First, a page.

According to the Office of Juvenile Justice and Delinquency Prevention, the United States has more children incarcerated than any other developed nation.  In the year 2012 alone, law enforcement agencies in the United States arrested more than 1.3 million persons who were under the age of eighteen.  In recent years, children as young as ten years old have been arrested and charged with “crimes” that could be resolved with sound parental or adult discipline.  The Campaign for Youth Justice reported that more than 70,000 juveniles are in some sort of detention facility on any given night in the United States.  The incarceration of Juveniles cost tax payers more than six billion dollars a year.

Although some juveniles do commit violent crimes, two third of incarcerated youth are non-violent offenders.  According to the Campaign for Youth Justice, the most common crimes committed by youth are destruction of property, drug possession, disorderly conduct and  running away form home.  Children who are in detention facilities are at risk of being sexually abused by other youth or  staff members at the facility.  These children are less likely to obtain a high school diploma, go to college or to gain suitable employment.  In contrast, exposing children to the prison system places them at risk for being re-offenders as well as serving time in  prison as an adult.  According to the Washington Post (2014), juvenile detention systems seem to be creating criminals as opposed to stopping them.  This is especially true for those juveniles who are charged as adults and placed in adult prisons.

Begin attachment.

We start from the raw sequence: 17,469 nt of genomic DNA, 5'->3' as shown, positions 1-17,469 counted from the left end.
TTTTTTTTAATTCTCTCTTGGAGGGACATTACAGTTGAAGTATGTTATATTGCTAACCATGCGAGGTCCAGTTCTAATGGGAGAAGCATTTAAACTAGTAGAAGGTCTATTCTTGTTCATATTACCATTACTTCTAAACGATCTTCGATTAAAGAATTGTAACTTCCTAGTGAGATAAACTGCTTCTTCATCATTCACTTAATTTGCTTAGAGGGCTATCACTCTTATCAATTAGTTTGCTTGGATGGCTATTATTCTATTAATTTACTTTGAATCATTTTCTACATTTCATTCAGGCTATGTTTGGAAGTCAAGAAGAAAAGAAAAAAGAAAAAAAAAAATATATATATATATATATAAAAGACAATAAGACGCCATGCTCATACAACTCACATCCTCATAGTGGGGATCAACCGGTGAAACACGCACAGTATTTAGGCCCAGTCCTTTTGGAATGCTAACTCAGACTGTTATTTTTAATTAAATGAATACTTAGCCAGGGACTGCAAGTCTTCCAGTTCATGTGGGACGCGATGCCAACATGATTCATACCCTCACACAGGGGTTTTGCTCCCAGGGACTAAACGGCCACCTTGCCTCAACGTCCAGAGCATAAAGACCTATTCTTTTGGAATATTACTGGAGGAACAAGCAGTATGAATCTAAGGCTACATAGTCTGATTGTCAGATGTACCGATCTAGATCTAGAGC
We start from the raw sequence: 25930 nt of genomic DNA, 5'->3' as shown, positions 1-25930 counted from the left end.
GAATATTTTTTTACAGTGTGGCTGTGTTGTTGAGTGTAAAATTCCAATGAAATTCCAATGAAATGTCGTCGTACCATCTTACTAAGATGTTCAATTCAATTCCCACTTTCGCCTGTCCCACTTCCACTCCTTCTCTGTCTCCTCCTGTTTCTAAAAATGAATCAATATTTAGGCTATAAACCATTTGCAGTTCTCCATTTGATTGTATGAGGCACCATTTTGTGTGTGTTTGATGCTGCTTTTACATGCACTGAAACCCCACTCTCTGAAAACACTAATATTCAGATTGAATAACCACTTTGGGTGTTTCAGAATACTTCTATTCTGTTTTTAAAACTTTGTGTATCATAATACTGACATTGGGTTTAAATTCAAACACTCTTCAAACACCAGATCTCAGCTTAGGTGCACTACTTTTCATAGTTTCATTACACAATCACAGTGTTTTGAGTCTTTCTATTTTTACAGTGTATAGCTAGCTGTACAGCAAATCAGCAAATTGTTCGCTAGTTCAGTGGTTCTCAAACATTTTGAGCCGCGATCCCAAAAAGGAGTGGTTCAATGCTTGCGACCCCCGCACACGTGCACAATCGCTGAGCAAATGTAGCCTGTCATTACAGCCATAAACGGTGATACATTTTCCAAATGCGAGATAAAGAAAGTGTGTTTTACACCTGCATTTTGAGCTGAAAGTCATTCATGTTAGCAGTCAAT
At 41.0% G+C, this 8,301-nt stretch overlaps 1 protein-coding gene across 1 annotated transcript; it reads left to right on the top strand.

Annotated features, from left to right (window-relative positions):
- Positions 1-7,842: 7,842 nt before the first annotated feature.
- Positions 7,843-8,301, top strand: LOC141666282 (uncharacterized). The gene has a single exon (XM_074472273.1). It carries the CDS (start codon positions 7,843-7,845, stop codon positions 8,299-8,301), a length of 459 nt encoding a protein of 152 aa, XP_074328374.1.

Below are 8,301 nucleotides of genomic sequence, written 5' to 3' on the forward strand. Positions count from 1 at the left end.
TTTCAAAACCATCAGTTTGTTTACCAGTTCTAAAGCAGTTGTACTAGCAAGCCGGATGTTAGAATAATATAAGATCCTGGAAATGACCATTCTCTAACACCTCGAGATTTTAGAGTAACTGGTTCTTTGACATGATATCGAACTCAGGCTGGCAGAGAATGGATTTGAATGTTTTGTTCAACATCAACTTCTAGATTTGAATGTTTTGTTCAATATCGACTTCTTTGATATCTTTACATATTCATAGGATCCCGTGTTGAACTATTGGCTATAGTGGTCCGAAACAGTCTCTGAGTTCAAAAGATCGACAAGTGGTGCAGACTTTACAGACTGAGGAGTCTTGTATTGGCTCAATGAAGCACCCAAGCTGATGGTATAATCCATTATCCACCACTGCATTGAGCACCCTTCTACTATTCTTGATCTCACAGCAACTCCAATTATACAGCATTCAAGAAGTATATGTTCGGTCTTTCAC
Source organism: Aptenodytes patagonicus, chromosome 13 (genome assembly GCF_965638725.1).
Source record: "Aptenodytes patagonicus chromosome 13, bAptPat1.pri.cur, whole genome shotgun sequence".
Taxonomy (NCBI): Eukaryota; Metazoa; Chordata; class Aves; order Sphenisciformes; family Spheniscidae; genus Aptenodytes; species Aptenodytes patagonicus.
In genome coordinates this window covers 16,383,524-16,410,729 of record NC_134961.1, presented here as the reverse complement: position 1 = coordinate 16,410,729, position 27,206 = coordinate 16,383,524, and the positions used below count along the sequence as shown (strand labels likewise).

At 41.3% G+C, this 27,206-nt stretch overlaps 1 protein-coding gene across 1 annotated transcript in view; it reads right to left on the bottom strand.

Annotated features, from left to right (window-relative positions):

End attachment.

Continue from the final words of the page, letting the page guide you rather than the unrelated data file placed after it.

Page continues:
Recently a high school teen was arrested and charged as an adult for beating a classmate while in school.  The fight was recorded by a bystander and the video went viral on the internet.  When the news first broke, many people felt as though the aggressor was rightfully arrested and some even expressed that he should serve hard time.  Sadly, prison is suggested before counseling or therapy.  Americans have become too comfortfable jailing our children.

Prison is a business that is causing the destruction of families.  Too many children are suffering lifelong consequences for youthful mistakes.  Unfortunately, children are charged as adults and sent to adult prisons for non-violet crimes all too often.  Most of these children are isolated from family and friends during their incarceration which may have a devastating impact on the child and the family.  There has to be other alternatives.  Prison is not for children.

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